No One Likes a Bully…They Bring Out the Worst In All of Us
By Catherine Conner and Katherine Miller
I remember distinctly one of the most intense encounters with a bully in my professional life. I was representing a mother who desperately hoped to settle to save their children from the father’s hostility and placing the children in the middle of their conflict. He was representing himself as he was quite certain that he knew the only feasible outcome and was outraged in a meeting when I pointed out that his proposal was much more favorable to him and much riskier for my client. He stood up and started pacing while speaking louder and more vociferously about why he was right and the terrible things that would happen to my client if she didn’t agree with him. I could feel my protective instinct building and my blood starting to boil. I stood up, walked up very close to him, and told him something along the lines of “sit down and stop being a jerk” but in more colorful language. He did sit down and toned down his bullying in the moment, but continued to try coercing my client outside of my meetings with her. Since that incident, I have spent a lot of time thinking and trying out more effective ways of dealing with bullies.
Check Your Own Reaction
The first step is to check on your own reaction to their behavior. Are you now caught up in a familiar pattern when faced with bullying behavior? Perhaps you react as I did by meeting them with a competitive and coercive attitude and actions. Or do you become contemptuous and try to crush them with your intellectual prowess? Or perhaps you move into a victim role and attempt to pacify them? Or just withdraw and refuse to engage? If you can recognize your favored fight-flight-freeze-fawn reaction immediately, you can make a choice to act differently rather than be controlled by it and remain stuck in a conflict trap.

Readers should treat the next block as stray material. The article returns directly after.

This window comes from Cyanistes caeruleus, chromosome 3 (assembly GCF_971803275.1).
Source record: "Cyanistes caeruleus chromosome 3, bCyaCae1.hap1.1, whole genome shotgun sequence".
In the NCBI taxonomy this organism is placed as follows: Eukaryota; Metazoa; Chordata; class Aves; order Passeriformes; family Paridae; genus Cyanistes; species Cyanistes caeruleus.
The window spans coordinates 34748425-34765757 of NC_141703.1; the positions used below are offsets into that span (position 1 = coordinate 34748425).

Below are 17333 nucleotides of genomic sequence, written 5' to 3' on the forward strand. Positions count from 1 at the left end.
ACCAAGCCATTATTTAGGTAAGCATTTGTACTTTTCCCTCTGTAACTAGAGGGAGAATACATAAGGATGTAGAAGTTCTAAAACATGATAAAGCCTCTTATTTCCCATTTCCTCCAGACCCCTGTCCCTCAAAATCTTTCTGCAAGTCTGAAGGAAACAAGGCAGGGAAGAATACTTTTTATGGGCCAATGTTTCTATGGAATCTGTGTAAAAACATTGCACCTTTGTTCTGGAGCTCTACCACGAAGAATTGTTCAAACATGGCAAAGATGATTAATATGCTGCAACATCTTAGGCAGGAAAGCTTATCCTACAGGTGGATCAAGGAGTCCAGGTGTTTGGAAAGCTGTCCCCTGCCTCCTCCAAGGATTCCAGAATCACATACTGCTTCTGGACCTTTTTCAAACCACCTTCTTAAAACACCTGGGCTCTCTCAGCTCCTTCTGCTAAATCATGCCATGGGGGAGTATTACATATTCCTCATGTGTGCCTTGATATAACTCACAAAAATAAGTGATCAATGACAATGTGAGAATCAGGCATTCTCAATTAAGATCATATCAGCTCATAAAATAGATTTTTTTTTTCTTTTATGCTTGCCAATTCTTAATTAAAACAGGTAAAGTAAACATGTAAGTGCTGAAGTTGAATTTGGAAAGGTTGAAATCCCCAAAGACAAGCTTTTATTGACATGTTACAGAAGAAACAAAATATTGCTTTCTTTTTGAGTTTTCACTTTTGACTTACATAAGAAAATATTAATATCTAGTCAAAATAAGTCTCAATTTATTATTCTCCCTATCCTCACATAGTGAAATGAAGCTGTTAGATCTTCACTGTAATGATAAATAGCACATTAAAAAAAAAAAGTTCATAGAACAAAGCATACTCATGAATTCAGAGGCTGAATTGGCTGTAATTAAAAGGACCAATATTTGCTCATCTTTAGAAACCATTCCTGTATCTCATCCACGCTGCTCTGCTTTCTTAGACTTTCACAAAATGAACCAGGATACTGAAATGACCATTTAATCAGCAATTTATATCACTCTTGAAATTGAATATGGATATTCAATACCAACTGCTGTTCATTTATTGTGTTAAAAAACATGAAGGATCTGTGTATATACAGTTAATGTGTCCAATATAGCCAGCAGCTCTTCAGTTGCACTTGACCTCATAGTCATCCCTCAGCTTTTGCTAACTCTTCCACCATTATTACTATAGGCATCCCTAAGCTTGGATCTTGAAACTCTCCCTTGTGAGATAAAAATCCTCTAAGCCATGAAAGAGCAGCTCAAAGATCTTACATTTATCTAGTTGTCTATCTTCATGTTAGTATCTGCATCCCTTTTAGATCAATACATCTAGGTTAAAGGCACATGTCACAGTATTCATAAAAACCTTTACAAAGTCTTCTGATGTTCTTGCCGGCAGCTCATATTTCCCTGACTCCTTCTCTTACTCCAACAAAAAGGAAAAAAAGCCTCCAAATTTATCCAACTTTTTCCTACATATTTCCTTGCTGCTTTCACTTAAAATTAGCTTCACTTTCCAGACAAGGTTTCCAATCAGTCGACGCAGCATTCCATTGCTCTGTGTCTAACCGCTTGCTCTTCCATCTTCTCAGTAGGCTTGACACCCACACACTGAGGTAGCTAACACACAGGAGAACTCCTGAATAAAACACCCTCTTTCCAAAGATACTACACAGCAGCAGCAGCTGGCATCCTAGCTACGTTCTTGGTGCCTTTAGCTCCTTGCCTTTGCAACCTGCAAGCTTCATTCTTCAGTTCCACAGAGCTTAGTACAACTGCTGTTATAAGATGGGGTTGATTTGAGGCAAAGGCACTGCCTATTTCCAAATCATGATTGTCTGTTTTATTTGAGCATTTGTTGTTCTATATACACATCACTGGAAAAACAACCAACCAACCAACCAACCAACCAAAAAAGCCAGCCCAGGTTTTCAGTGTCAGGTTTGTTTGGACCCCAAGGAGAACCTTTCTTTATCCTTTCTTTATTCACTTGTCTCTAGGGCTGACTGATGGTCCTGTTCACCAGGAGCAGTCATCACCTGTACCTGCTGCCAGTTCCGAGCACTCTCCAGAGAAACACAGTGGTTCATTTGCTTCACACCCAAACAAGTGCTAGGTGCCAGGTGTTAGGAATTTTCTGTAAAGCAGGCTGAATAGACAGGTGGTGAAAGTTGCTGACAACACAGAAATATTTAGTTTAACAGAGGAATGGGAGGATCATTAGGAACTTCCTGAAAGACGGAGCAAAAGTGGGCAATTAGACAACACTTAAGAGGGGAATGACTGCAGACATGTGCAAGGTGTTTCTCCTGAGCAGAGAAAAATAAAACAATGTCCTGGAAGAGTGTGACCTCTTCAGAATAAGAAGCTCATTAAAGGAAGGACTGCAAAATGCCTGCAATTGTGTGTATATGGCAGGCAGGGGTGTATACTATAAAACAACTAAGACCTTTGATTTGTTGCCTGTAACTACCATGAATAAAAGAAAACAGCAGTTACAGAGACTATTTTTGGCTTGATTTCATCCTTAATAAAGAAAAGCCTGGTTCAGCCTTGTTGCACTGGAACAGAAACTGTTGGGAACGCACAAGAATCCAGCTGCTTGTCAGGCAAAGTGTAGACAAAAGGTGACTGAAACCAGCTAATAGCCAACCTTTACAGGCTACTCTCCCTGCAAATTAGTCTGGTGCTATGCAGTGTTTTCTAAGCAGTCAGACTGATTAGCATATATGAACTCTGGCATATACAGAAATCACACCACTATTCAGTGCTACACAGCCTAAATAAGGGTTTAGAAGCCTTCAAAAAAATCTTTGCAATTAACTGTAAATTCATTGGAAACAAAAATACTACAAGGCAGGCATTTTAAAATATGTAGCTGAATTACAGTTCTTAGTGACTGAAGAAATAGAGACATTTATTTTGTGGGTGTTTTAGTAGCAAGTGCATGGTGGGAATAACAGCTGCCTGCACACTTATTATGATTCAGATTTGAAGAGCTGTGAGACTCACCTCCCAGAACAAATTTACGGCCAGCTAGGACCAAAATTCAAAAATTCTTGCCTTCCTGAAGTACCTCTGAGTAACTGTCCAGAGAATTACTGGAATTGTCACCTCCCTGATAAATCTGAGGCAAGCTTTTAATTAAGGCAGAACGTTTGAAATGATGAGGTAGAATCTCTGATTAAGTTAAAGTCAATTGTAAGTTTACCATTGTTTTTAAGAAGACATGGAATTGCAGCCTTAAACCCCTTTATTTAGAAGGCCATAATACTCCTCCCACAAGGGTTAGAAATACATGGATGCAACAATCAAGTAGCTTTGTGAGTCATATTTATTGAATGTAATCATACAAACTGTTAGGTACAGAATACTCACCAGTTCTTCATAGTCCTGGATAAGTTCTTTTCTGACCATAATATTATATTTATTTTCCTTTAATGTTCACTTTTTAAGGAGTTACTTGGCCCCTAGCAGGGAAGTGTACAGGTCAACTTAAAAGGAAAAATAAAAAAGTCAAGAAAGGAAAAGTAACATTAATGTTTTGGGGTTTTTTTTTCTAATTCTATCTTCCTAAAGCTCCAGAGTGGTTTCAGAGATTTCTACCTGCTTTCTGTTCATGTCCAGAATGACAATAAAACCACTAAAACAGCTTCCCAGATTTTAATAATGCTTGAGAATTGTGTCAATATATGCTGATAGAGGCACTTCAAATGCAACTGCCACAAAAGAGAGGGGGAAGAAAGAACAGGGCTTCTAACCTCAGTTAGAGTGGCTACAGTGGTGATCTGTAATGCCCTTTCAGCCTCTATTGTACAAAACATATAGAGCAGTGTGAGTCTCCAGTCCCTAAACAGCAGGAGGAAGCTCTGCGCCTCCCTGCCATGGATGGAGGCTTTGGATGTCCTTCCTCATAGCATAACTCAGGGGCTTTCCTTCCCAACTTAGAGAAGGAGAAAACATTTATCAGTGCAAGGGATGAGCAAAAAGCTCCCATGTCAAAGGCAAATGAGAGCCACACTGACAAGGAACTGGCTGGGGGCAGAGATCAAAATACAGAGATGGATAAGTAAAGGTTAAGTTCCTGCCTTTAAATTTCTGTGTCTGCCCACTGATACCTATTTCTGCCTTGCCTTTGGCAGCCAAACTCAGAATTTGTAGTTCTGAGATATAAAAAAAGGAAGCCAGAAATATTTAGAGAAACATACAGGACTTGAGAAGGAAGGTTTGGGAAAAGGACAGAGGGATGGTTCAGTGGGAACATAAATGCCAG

It’s hard to imagine that working on managing our own reactions can have an impact on the bully.
The next step is to take time to reflect on why the person is being a bully. When there are other ways to deal with conflict, why is this person choosing the bully path? What happened previously in his or her life or is happening now which has convinced him or her that this is the best approach? Is there something you can empathize with that will help you move out of your conflict trap?
It may be that you already know enough about the situation to make an educated guess about what is driving him or her. But it may be that you need to learn more by asking questions. The tricky part is to be able to ask them with genuine curiosity and interest rather than as an opportunity for more judgment. By putting yourself in his or her shoes and asking curious questions, you may learn enough to feel and express empathy for him or her and their situation. “I can see that as the person who has handled the finances for many years, you have given a lot of thought to how this situation might work out. And that there are a lot of pieces here that could affect the future financial health of the family and you are worried about that. And it is very frustrating when your wife isn’t agreeing with you as she has always done in the past.” Sometimes verbalizing and acknowledging that you see them in a positive way can make a difference.
When faced with conflict, some people may feel guilt or blame and respond with aggression to deflect some of the guilt or blame to the other rather than feel the entire burden themselves. It may be that you or your client has contributed to the difficult situation, but that contribution has not been acknowledged so the other person doubles down in trying to share the blame or guilt. If you can acknowledge each person’s contribution which has led all of you to the current conflict as a joint problem, you can then search for the intent and motivation to each contribute to finding a path together out of the conflict.
Dealing with a bully can be challenging. Sometimes despite our best efforts and attention, the pattern is too entrenched and other measures such as obtaining court orders are necessary. However, there are times when taking the time to pay attention to the conflict trap, empathizing and acknowledging each person’s contribution will shift the dynamic.